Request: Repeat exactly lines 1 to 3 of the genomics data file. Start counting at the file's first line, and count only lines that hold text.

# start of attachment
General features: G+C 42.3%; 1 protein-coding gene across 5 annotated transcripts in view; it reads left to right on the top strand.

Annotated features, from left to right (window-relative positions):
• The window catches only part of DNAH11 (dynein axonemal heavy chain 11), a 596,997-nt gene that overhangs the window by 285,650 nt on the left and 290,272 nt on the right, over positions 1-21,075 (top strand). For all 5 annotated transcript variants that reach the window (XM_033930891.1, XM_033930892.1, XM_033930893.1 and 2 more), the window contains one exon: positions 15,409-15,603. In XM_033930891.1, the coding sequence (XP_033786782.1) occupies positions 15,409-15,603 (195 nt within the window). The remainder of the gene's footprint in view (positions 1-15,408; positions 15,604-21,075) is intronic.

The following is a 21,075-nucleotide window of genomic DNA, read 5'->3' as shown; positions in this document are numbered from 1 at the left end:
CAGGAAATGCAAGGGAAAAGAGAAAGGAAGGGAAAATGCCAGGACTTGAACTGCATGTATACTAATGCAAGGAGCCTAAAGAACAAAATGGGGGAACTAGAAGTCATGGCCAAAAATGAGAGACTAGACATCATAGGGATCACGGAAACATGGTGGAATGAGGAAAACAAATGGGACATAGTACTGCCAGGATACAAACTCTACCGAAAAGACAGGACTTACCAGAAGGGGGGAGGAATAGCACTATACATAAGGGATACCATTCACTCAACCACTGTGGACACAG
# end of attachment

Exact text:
General features: G+C 42.3%; 1 protein-coding gene across 5 annotated transcripts in view; it reads left to right on the top strand.

Annotated features, from left to right (window-relative positions):
• The window catches only part of DNAH11 (dynein axonemal heavy chain 11), a 596,997-nt gene that overhangs the window by 285,650 nt on the left and 290,272 nt on the right, over positions 1-21,075 (top strand). For all 5 annotated transcript variants that reach the window (XM_033930891.1, XM_033930892.1, XM_033930893.1 and 2 more), the window contains one exon: positions 15,409-15,603. In XM_033930891.1, the coding sequence (XP_033786782.1) occupies positions 15,409-15,603 (195 nt within the window). The remainder of the gene's footprint in view (positions 1-15,408; positions 15,604-21,075) is intronic.